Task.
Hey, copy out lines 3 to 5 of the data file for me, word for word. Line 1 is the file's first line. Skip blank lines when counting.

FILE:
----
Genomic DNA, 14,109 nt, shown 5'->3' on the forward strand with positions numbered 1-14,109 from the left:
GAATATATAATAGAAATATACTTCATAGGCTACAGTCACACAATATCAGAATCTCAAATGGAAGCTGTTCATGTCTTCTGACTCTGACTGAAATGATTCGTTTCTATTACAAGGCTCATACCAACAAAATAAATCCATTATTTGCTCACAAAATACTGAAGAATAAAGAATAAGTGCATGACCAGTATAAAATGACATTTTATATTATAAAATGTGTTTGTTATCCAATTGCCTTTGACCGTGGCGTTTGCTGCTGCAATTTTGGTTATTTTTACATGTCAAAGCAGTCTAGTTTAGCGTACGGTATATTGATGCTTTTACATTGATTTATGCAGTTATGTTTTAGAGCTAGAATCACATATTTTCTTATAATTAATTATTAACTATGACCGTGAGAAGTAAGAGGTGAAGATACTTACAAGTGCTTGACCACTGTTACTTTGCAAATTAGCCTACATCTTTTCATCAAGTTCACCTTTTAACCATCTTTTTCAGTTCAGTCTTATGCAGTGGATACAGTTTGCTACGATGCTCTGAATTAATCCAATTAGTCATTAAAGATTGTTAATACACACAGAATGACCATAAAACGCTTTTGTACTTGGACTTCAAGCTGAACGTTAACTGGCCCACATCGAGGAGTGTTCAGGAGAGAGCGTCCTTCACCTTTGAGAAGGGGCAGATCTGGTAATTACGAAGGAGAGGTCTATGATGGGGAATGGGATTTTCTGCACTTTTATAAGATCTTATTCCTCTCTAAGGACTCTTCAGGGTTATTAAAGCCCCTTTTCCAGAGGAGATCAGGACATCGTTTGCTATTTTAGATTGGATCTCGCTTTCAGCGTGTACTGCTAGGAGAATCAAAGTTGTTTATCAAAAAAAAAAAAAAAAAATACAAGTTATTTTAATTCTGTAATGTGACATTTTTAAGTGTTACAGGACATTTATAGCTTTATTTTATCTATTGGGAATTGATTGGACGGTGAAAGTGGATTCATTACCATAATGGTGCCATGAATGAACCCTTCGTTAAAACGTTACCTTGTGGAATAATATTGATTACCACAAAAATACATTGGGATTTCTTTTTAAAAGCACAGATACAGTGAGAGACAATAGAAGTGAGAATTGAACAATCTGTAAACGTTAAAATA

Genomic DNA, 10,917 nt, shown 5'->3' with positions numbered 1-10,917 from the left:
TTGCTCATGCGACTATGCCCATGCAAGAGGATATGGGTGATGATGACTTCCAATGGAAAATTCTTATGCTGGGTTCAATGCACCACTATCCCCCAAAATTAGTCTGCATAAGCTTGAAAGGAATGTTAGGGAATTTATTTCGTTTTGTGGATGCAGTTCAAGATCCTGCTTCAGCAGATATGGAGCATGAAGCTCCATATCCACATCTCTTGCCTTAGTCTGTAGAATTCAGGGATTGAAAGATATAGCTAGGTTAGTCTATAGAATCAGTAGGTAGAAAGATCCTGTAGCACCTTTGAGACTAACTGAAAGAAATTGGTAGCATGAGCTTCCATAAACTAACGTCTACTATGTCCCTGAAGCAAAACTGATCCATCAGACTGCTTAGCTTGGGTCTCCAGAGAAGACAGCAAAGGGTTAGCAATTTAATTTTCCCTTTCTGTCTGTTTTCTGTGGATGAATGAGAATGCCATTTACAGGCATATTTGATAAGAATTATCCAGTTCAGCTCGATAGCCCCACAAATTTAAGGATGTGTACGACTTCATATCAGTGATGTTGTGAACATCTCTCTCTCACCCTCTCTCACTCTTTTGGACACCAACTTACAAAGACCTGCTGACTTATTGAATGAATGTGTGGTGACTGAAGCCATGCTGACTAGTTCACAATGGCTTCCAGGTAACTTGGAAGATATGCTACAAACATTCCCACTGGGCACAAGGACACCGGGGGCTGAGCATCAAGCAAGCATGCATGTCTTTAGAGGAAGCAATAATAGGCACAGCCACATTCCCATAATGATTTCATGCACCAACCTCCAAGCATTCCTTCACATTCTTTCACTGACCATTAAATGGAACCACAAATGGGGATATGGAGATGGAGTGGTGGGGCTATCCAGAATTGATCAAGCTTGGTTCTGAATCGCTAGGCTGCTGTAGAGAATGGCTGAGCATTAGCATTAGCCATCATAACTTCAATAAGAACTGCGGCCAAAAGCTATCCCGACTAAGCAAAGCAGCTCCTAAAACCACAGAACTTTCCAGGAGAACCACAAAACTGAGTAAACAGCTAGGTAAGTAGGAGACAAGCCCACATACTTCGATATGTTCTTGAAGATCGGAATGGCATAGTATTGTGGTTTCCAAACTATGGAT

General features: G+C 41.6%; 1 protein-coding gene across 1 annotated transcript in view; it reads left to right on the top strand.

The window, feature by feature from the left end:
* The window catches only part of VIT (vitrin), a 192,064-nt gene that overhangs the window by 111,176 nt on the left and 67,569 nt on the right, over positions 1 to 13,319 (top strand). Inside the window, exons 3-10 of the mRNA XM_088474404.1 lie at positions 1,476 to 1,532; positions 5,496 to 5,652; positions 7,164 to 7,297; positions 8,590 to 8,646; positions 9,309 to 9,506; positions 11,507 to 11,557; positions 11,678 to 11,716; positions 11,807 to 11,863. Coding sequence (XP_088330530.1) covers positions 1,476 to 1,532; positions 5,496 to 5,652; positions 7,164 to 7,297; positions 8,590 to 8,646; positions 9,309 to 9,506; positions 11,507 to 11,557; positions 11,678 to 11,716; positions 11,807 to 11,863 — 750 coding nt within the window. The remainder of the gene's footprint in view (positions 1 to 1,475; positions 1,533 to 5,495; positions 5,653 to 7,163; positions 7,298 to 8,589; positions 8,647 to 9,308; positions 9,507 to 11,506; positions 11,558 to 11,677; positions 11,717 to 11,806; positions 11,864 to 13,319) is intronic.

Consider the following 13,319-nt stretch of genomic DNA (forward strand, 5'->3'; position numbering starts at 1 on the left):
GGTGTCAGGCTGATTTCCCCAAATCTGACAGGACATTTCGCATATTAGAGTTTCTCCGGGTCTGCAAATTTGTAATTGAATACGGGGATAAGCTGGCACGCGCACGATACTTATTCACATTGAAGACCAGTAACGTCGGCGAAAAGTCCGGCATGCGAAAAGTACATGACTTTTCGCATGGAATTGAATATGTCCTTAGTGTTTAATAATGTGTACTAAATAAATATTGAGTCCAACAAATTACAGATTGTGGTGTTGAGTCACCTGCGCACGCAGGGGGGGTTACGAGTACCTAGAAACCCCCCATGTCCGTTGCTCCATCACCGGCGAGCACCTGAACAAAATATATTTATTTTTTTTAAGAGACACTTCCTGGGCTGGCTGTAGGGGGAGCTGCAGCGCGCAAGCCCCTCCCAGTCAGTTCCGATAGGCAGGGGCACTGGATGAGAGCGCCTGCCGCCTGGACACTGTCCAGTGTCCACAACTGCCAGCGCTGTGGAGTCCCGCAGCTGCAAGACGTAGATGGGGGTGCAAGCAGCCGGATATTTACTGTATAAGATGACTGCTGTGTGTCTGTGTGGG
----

Genomic DNA, 10,917 nt, shown 5'->3' with positions numbered 1-10,917 from the left:
TTGCTCATGCGACTATGCCCATGCAAGAGGATATGGGTGATGATGACTTCCAATGGAAAATTCTTATGCTGGGTTCAATGCACCACTATCCCCCAAAATTAGTCTGCATAAGCTTGAAAGGAATGTTAGGGAATTTATTTCGTTTTGTGGATGCAGTTCAAGATCCTGCTTCAGCAGATATGGAGCATGAAGCTCCATATCCACATCTCTTGCCTTAGTCTGTAGAATTCAGGGATTGAAAGATATAGCTAGGTTAGTCTATAGAATCAGTAGGTAGAAAGATCCTGTAGCACCTTTGAGACTAACTGAAAGAAATTGGTAGCATGAGCTTCCATAAACTAACGTCTACTATGTCCCTGAAGCAAAACTGATCCATCAGACTGCTTAGCTTGGGTCTCCAGAGAAGACAGCAAAGGGTTAGCAATTTAATTTTCCCTTTCTGTCTGTTTTCTGTGGATGAATGAGAATGCCATTTACAGGCATATTTGATAAGAATTATCCAGTTCAGCTCGATAGCCCCACAAATTTAAGGATGTGTACGACTTCATATCAGTGATGTTGTGAACATCTCTCTCTCACCCTCTCTCACTCTTTTGGACACCAACTTACAAAGACCTGCTGACTTATTGAATGAATGTGTGGTGACTGAAGCCATGCTGACTAGTTCACAATGGCTTCCAGGTAACTTGGAAGATATGCTACAAACATTCCCACTGGGCACAAGGACACCGGGGGCTGAGCATCAAGCAAGCATGCATGTCTTTAGAGGAAGCAATAATAGGCACAGCCACATTCCCATAATGATTTCATGCACCAACCTCCAAGCATTCCTTCACATTCTTTCACTGACCATTAAATGGAACCACAAATGGGGATATGGAGATGGAGTGGTGGGGCTATCCAGAATTGATCAAGCTTGGTTCTGAATCGCTAGGCTGCTGTAGAGAATGGCTGAGCATTAGCATTAGCCATCATAACTTCAATAAGAACTGCGGCCAAAAGCTATCCCGACTAAGCAAAGCAGCTCCTAAAACCACAGAACTTTCCAGGAGAACCACAAAACTGAGTAAACAGCTAGGTAAGTAGGAGACAAGCCCACATACTTCGATATGTTCTTGAAGATCGGAATGGCATAGTATTGTGGTTTCCAAACTATGGAT

General features: G+C 41.6%; 1 protein-coding gene across 1 annotated transcript in view; it reads left to right on the top strand.